Instrument grading of beef carcasses has arrived.
Three decades of carcass-grading research and data collection will soon begin to pay dividends for the beef industry: instrument grading has finally arrived.
“In the late spring or early summer, we'll be capable of having an operating system up and working,” says Martin O'Connor, chief of the Standards, Analysis, and Technology Branch of the Livestock and Seed Program, USDA's Agricultural Marketing Service. “It was a long time coming. But we wanted to make sure that, as a government agency, we could stand behind (the system).”
With all research conducted and standards in place, the industry awaits only USDA approval of plant operational plans to flip the switch on using the new technology.
Getting the ball rolling
Over the past 10 years, beef producers have devoted more than $2.5 million in checkoff funds toward instrument-grading research. Meanwhile, packing companies have spent hundreds of thousands of dollars to install equipment in each of their plants and will spend even more to staff the operation of this equipment.
The investments are definitely worthwhile, says Mike Engler, president and CEO of Cactus Feeders in Amarillo, TX. “It's a huge step forward,” he says. “This gives every carcass a fair shot on the grading chain.”
The key advantages to instrument grading are consistency and uniformity.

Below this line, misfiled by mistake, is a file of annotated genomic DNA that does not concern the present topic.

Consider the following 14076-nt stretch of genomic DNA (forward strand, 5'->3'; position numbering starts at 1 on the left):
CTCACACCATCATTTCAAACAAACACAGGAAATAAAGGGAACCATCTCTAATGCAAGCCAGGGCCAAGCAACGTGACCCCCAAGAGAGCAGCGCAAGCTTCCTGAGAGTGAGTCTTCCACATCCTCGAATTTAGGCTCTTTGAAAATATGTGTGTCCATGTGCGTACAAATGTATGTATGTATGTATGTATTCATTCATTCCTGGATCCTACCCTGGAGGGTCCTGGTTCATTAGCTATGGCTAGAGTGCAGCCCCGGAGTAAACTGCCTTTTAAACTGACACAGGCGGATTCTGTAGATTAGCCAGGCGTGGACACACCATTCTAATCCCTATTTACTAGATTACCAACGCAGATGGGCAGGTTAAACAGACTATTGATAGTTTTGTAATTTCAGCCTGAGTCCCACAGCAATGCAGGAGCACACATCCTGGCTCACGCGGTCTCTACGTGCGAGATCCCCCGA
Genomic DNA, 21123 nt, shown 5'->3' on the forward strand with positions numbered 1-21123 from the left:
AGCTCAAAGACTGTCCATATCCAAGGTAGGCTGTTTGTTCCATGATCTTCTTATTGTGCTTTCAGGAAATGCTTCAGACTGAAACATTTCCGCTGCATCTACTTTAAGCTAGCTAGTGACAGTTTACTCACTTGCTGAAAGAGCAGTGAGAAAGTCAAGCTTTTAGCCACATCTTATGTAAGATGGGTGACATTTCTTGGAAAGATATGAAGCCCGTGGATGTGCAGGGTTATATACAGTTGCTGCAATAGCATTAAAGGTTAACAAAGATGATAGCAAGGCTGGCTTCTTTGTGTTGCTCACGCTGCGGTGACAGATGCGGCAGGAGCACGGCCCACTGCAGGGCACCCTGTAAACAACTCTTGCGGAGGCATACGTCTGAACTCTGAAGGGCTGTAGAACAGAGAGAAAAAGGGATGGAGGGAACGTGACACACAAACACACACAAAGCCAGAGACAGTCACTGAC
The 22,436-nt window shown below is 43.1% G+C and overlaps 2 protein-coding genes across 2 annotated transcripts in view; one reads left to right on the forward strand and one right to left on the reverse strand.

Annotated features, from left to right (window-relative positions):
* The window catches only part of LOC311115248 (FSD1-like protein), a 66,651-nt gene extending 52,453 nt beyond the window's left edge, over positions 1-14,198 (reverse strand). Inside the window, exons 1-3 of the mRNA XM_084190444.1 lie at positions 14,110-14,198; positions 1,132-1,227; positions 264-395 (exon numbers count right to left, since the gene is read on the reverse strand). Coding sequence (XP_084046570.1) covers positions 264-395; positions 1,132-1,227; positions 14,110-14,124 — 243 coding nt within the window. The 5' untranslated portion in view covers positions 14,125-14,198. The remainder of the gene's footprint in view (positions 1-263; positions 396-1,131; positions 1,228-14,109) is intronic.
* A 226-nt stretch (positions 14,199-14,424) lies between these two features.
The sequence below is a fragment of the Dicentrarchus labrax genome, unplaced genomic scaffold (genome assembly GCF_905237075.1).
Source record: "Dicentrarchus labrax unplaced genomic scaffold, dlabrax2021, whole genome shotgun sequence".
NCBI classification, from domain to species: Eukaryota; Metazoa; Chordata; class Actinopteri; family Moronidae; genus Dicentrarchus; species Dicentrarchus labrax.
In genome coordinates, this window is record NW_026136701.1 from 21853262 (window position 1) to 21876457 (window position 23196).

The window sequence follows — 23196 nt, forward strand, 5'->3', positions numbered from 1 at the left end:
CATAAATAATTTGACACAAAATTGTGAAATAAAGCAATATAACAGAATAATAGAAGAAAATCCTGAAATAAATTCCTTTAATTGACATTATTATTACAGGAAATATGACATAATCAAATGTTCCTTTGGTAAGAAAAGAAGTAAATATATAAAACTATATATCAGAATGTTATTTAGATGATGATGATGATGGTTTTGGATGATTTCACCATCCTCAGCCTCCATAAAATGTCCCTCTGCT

“That's what it's all about,” says J.O. “Bo” Reagan, National Cattlemen's Beef Association senior vice president of research, education and innovation. “This will bring about uniformity across all plants, and a greater reflection of cattle value.”
Glen Dolezal, director of new technology applications for Cargill, Inc., agrees. “Now it's not just an opinion; it's something you've calibrated the instrument for,” he says. “It can only help the industry, because of the consistency it's bringing to the picture.”
Producers who sell cattle on the grid will benefit the most. Because of the human element in carcass grading, more than 60% of the product in one week may grade Choice, while a different set of graders the following week may find that only 45% merit that grade.
“Some days it's easier to get a good result; other days you'll get poor grading. Results vary from shift to shift,” Engler says. “One plant's grading may be too high, another's might be unfairly too low. We needed to create a more objective and level playing field.”
There are other benefits. For instance, there will be fewer carcasses pulled for re-grade consideration at the packing plant. Dolezal believes it isn't unusual today for 200-500 carcasses to be pulled per shift for those purposes, creating additional costs for space and personnel. Engler says the cost of beef to consumers may eventually go down slightly because of efficiencies created with instrument grading.
Yield grading is more precise and effective, too. Carcasses can now be graded with a highly accurate assessment to the nearest tenth of a grade, rather than the nearest whole number grade.
Before a new system could be implemented, USDA had to be assured it would be accurate, and the industry had to be assured it would be seamless with current grading standards.